Fixing Fragile States
A New Paradigm for Development
Visits seven deeply dysfunctional places-including Pakistan, Bolivia, West Africa, and Syria-and explains how even the most desperate of them can be transformed.
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Fragile states are a menace. Their lawless environments spread instability across borders, provide havens for terrorists, threaten access to natural resources, and consign millions of people to poverty. But Western attempts to reform these benighted places have rarely made things better. Kaplan argues that to avoid revisiting the carnage and catastrophes seen in places like Iraq, Bosnia, and the Congo, the West needs to rethink its ideas on fragile states and start helping their peoples build governments and states that actually fit the local landscape. Fixing Fragile States lays bare the fatal flaws in current policies and explains why the only way to give these places a chance at peace and prosperity is to rethink how development really works. Flawed governance systems, not corrupt bureaucrats or armed militias, are the cancers that devour weak states. The cure, therefore, is not to send more aid or more peacekeepers but to redesign political, economic, and legal structures-to refashion them so they can leverage local traditions, overcome political fragmentation, expand governance capacities, and catalyze corporate investment.
After dissecting the reasons why some states prosper and others sink into poverty and violence, Fixing Fragile States visits seven deeply dysfunctional places—including Pakistan, Bolivia, West Africa, and Syria—and explains how even the most desperate of them can be transformed.
- Series Description
Praeger Security International
As the world gets "smaller" through technology and globalization, the security risks we face grow and multiply.
International security in the 21st century is not a topic that can be adequately addressed in nightly news soundbites or online articles intended to be relevant for 24 hours or less. Comprehending these complex issues requires insight from foreign policy specialists, diplomats, military officials, peace scholars, historians, and security experts—participants and observers on all sides of each conflict. This series provides the tools for understanding security issues in our uncertain, unstable world.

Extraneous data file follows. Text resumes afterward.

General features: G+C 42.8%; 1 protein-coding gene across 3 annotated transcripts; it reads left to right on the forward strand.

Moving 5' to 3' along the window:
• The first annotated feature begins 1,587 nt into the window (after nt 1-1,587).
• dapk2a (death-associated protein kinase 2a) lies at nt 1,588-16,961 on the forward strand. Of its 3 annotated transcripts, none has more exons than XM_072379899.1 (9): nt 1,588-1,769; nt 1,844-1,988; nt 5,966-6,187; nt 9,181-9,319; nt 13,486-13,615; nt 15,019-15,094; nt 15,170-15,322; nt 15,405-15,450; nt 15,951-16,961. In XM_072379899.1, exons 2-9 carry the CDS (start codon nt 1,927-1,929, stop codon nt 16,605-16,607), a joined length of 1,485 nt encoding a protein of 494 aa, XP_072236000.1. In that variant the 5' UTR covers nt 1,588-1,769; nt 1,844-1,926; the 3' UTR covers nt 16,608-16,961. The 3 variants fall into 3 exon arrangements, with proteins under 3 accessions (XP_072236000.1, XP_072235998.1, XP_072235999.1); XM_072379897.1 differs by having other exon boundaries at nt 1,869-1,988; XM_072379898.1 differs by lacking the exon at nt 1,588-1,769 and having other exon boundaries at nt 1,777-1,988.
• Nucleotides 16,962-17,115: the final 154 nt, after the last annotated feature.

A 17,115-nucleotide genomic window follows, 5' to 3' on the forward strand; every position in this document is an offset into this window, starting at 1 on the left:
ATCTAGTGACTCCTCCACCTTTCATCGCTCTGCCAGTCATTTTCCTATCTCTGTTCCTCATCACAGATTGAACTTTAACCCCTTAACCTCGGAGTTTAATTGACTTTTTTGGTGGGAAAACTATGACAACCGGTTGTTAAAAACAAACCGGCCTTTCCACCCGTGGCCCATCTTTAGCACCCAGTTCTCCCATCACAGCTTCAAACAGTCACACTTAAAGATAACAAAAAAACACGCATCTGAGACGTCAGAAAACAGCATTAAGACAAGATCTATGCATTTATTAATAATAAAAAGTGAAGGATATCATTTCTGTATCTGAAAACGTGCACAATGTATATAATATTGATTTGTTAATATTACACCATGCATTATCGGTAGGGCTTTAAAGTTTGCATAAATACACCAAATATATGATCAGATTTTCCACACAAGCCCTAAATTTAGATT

Covering global hot spots from Iran to Venezuela and subjects ranging from terrorism and cyber warfare to food security, books in the Praeger Security International series give readers access to carefully considered and highly informed viewpoints on the critical security issues that threaten to destabilize our world. With titles authored by diplomats, academic researchers, journalists, military leaders and combatants, legal experts, psychologists, and other knowledgeable specialists, these books offer in-depth analysis and international perspectives that are unavailable in the mass media. These titles represent an invaluable resource for students, researchers, and policymakers as well as for anyone who seeks a deeper understanding of the complex issues that affect our lives and future.
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- Table of Contents
List of Tables, Charts, and Maps
Part I Introduction
1. Introduction: Why Fragile States Matter
Part II Diagnosis
2. Fostering Development: The Missing Ingredients
3. Fragile States, Fractured Societies
Part III Prescriptions
4. A New Paradigm for Development
Part IV Application
5. West Africa: Stitching a Fragmented Region Together
6. The Democratic Republic of the Congo: Constructing the State Bottom Up
7. Syria: Countering Sectarianism with Unifying Institutions
8. Somaliland: Reconnecting State and Society
9. Bolivia: Building Representative Institutions in a Divided Country
10. Pakistan: Redirecting a Countrys Trajectory
11. Azerbaijan: Pressing Reform on an Autocracy
"This is a stimulating contribution to a growing literature on how to deal with fragile states."
"A timely and provocative volume, Fixing Fragile States offers a seldom-voiced perspective on why international efforts to repair broken countries tend to fail. Seth Kaplan argues that instead of dispatching troops or sending more aid, policymakers should focus on what these desperate and dangerous places really need: long-term help in building strong institutions to foster social cohesion, responsive and accountable government, and locally-driven economic dynamism. Kaplan's focus deals with one of the great challenges of our time, and his analysis deserves a wide hearing."
"A widely ranging and deeply penetrating analysis of why states fail and what to do about it. The book is full of new ideas that locate the job of state-building--usually misnamed nation-building--in the local institutions of society. It will enrich our flagging debate about failing states by focusing us, not only on good ideas, but also on their specific application (or lack of it) in seven cases of Latin America, Africa, and Asia. An insightful view by a man who knows his business."
"Fixing Fragile States presents a bold and innovative approach to development, one that emphasizes the need to customize governing bodies to suit local customs and the capacity of local institutions. For we Africans, tired of being told to emulate Western models of governance, this book is a breath of fresh air. With its explanation of how countries can use their own strengths to build stable and prosperous societies, Fixing Fragile States should be required reading, not only for government officials and development specialists, but for everyone concerned with the fate of weak and failed states."
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